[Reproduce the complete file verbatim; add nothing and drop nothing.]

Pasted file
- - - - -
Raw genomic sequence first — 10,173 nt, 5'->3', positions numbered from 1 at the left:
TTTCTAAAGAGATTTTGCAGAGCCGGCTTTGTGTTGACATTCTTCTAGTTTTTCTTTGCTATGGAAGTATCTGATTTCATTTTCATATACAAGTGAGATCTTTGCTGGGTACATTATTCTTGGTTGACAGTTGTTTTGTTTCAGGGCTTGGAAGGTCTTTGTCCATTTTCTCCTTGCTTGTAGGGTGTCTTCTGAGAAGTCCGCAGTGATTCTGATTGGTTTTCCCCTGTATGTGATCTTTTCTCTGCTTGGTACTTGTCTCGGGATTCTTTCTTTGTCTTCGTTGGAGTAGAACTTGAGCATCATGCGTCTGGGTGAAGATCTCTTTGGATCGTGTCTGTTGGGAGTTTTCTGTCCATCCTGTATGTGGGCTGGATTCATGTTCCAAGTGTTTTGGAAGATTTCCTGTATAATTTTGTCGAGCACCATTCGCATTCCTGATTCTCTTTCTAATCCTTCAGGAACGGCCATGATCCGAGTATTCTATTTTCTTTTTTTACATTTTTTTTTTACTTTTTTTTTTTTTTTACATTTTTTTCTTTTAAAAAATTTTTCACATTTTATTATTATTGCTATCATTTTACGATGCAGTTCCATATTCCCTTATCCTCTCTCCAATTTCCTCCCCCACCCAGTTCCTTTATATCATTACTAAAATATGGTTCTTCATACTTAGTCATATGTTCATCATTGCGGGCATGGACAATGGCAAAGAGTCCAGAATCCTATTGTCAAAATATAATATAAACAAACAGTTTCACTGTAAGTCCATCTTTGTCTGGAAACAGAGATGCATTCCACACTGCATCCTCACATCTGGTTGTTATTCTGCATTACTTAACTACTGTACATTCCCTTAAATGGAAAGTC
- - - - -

Raw genomic sequence first — 10,173 nt, 5'->3', positions numbered from 1 at the left:
TTTCTAAAGAGATTTTGCAGAGCCGGCTTTGTGTTGACATTCTTCTAGTTTTTCTTTGCTATGGAAGTATCTGATTTCATTTTCATATACAAGTGAGATCTTTGCTGGGTACATTATTCTTGGTTGACAGTTGTTTTGTTTCAGGGCTTGGAAGGTCTTTGTCCATTTTCTCCTTGCTTGTAGGGTGTCTTCTGAGAAGTCCGCAGTGATTCTGATTGGTTTTCCCCTGTATGTGATCTTTTCTCTGCTTGGTACTTGTCTCGGGATTCTTTCTTTGTCTTCGTTGGAGTAGAACTTGAGCATCATGCGTCTGGGTGAAGATCTCTTTGGATCGTGTCTGTTGGGAGTTTTCTGTCCATCCTGTATGTGGGCTGGATTCATGTTCCAAGTGTTTTGGAAGATTTCCTGTATAATTTTGTCGAGCACCATTCGCATTCCTGATTCTCTTTCTAATCCTTCAGGAACGGCCATGATCCGAGTATTCTATTTTCTTTTTTTACATTTTTTTTTTACTTTTTTTTTTTTTTTACATTTTTTTCTTTTAAAAAATTTTTCACATTTTATTATTATTGCTATCATTTTACGATGCAGTTCCATATTCCCTTATCCTCTCTCCAATTTCCTCCCCCACCCAGTTCCTTTATATCATTACTAAAATATGGTTCTTCATACTTAGTCATATGTTCATCATTGCGGGCATGGACAATGGCAAAGAGTCCAGAATCCTATTGTCAAAATATAATATAAACAAACAGTTTCACTGTAAGTCCATCTTTGTCTGGAAACAGAGATGCATTCCACACTGCATCCTCACATCTGGTTGTTATTCTGCATTACTTAACTACTGTACATTCCCTTAAATGGAAAGTC